For this clip I also made sure that Eline from Beauty & Visagie could be there. While recording I am already juggling all the equipment and video shooting. Eline made sure that Ingrid looked her best and remained stunningly beautiful throughout the whole afternoon. She also checked clothing and made sure that colors did not clash and that contrasts were in check. Walter also assisted, supported Ingrid, guarded stuff while we were running around and made sure we had power.
During recording I continuously play the music from the clip to make sure that the ‘rhythm’ of all movements matches. It also helps making sure that the mood is correct. Even though the final production might not be very pro. This way at least it will have the right flow and mood to match the music.
Also I always make sure that everyone in the clip is aware that it will be put on YouTube and made public. For these occasions I always carry paper release forms that people can sign to agree to ‘be in the movie’. For the people directly involved I just ask, but for strangers it might be best to let them sign a form.
As always: this is just the way I try to work and this is a reminder to self. Maybe it helps you.
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In the previous post showed you how i currently currently record VR 360 video. The Gear 360 does not output large video files (typically 100 MB). On the whole these files can be processed on any laptop or PC easily. The bit rate is not as extreme as the 4K output of professional camera’s. The GB files from these camera’s can bring a lower spec PC to its knees immediately. Expect this also with balls of GoPro camera’s. You shouldn’t have problems with Gear 360 video.
You can process these files with any video editing software, as long as you only use cross fades or other basic transitions. Slow motion or any speed effects will be ok. Even some special effects will apply, like vignette effects. These will blur or darken parts of the 360 video and that can work out quite ok. Coloring effects are also fine of course. One of the effects that does not apply is anti shake, because that will snip the edges of the video and thereby breaks the stitching of full 360 video. Actually technically anti shake could be done by rolling in and out parts of the video on opposing sides. I didn’t find any effect that can do that yet.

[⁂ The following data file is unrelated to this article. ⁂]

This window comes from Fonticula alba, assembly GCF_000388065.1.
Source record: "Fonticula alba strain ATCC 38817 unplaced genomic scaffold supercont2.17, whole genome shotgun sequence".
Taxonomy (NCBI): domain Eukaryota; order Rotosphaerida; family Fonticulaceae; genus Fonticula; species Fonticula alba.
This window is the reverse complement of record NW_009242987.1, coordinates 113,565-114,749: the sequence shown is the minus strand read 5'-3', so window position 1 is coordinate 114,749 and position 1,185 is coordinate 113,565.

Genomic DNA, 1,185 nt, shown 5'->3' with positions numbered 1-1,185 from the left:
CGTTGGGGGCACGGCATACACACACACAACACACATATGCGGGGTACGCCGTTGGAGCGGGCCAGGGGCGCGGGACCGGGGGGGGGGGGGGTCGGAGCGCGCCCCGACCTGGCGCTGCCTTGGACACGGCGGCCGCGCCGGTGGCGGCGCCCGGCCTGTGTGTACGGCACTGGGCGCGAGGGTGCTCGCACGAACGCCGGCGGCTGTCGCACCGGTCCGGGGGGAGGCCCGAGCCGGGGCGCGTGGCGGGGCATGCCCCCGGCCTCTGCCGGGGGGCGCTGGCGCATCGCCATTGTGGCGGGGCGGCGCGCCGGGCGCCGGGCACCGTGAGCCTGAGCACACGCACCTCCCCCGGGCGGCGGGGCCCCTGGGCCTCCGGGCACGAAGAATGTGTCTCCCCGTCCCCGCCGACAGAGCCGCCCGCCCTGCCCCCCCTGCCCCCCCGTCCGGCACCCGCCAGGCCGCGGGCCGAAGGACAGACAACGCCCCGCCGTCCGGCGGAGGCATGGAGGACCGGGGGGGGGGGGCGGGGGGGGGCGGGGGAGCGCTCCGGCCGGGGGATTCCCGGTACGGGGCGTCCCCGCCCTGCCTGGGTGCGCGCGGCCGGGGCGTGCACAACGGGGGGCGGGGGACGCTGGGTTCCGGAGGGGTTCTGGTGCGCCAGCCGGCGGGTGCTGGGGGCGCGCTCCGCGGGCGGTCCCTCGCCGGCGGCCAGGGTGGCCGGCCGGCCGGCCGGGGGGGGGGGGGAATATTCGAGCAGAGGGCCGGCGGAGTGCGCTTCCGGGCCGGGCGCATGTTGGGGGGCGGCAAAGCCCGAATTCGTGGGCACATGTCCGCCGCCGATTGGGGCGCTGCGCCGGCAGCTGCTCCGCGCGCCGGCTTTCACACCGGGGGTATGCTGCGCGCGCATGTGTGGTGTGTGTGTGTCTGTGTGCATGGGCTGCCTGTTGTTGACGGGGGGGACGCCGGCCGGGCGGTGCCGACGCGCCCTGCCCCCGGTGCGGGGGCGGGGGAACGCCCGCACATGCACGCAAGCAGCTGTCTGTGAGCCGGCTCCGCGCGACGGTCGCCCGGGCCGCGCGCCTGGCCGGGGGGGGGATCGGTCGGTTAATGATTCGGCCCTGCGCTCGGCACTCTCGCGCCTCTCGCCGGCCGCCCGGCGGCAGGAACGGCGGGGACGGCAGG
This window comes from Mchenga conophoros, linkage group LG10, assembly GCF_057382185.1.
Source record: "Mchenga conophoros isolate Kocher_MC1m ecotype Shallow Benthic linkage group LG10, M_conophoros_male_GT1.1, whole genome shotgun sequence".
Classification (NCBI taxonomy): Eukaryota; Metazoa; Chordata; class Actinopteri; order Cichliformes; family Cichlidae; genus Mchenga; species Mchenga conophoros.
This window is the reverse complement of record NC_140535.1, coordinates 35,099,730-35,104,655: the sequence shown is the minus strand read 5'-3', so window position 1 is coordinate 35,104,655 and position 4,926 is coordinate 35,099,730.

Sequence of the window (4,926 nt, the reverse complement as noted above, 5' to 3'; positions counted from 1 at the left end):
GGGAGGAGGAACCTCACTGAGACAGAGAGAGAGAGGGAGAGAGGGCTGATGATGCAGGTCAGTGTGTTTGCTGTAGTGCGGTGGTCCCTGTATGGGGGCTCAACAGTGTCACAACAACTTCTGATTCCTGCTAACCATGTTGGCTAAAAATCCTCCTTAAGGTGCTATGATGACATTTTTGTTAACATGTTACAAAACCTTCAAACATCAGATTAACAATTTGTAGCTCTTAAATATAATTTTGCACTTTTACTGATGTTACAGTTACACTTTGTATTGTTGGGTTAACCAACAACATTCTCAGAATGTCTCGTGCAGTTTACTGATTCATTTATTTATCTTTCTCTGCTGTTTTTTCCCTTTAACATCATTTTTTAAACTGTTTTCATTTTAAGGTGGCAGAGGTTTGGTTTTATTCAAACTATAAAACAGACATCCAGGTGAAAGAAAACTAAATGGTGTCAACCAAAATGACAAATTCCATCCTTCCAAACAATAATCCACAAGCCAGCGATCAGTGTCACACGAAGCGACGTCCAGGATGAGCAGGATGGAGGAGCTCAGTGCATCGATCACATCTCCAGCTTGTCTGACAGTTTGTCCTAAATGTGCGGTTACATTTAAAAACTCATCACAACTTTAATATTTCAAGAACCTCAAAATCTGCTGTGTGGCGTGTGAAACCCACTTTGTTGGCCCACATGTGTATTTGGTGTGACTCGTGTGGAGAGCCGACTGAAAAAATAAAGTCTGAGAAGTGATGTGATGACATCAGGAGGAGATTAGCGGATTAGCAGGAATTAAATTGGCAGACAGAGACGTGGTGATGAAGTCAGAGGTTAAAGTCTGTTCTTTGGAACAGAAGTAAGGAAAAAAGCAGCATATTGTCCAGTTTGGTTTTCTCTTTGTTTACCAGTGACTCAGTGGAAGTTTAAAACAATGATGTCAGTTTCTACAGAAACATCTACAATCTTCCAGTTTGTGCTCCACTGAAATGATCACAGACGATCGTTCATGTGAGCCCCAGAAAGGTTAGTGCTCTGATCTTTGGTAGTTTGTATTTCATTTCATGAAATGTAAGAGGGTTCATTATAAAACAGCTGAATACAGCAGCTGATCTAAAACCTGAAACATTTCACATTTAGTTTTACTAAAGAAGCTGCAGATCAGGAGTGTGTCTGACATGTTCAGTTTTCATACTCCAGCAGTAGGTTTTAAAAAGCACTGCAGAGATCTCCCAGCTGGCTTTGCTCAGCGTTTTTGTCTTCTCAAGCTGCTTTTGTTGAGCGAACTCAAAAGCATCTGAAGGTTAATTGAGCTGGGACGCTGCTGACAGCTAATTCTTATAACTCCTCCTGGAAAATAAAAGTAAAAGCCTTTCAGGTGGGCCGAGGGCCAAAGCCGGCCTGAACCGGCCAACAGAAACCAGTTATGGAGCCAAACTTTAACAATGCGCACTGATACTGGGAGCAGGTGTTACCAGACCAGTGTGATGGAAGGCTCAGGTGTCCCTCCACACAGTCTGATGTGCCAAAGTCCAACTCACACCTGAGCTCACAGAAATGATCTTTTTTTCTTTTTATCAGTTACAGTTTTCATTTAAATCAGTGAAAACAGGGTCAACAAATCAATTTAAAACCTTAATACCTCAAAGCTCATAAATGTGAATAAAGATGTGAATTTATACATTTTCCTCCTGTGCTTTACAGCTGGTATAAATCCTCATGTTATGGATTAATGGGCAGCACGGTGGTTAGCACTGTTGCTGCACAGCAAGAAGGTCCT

Now, titling and logos. If you want any titling you will either have to accept that it will be curved in strange ways, or you will need software that can apply the necessary curving to mix in the titling at the right viewing distance and angle. You can try to do this using Hugin. You can find instructions on how to create images that can be blended into your VR 360 video for logo’s and titling.
So now you’ve got mixing of different shots covered and titling and thus your basic needs. But is this enough for you? The remaining problem is that you can only see the final result after finishing editing, rendering and outputting to your VR device. This makes editing a chore. Fortunately, VR 360 is catching on and there is software that allows you to edit in a real 360 way. Even on a classic flat PC monitor.
Enter Pinnacle Systems Studio 20 Ultimate. The first affordable editing software for VR 360 movies. Now you get a 360 preview window and a way to place 2D content, like logo’s and titling, in the 360 space and preview the result immediately. This also means that you can mix in flat 2D video as part of your 360 video. You still need to be aware which effects and transitions apply in the VR world, but at least you can see the results without first rendering it and move it to the viewer. I am quite sure that more video editors will support VR 360 video. For now your starting point can be Studio 20 Ultimate, or just keep it basic and simple. The end result is worth the effort!